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Navy to Use Marine Mammals to Protect Base

In a news release from the Department of Defense, the Navy announced that it would be using marine mammals to protect Naval Base Kitsap (NBK) in Bangor, Washington.  After holding public hearings, NBK command determined that environmental hazards such as man-made noise and pollution would not adversely impact any marine species being utilized for Swimmer Interdiction Security Systems (SISS).  The SISS is designed to prevent submerged infiltration of Naval facilities by using both marine mammals in conjunction with small boat patrols.

A Mk 4 Dolphin attaches a marker to a teathered mine simulator. (US Navy Photo)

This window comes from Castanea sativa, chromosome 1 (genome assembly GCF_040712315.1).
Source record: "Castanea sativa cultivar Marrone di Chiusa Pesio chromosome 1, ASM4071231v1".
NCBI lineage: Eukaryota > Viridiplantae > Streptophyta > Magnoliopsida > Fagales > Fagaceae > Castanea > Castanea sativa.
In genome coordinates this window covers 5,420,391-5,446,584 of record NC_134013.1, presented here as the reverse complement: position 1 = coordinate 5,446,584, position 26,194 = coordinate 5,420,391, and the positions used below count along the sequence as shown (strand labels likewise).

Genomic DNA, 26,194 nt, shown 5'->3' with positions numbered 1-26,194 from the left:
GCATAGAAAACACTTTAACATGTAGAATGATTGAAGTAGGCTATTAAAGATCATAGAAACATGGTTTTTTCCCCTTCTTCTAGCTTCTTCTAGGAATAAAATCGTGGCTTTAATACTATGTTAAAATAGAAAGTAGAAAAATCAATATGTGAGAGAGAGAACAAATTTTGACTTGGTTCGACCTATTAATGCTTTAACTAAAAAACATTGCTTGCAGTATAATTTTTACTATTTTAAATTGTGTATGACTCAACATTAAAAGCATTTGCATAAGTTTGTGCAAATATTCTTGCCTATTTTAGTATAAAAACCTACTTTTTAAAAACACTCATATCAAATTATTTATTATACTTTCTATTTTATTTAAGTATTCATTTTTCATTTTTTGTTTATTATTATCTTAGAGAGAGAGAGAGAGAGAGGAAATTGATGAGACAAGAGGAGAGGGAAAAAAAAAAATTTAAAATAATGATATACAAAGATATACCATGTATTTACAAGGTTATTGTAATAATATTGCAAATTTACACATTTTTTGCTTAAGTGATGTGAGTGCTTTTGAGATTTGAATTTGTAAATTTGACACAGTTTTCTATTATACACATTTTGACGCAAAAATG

The Navy’s Marine Mammal Program has been in place since the 1950s and several different programs operate on the west coast.  Dolphins and sea lions are used for a variety of tasks including mine hunting, force protection, and object recovery, but the program has explored utilizing marine birds, sharks, and a variety of other pinnipeds and cetaceans.  Some ethical objections have arisen over the prospect of the Navy using marine mammals to attack humans, but the Navy staunchly maintains that it has never trained marine mammals for offensive operations.

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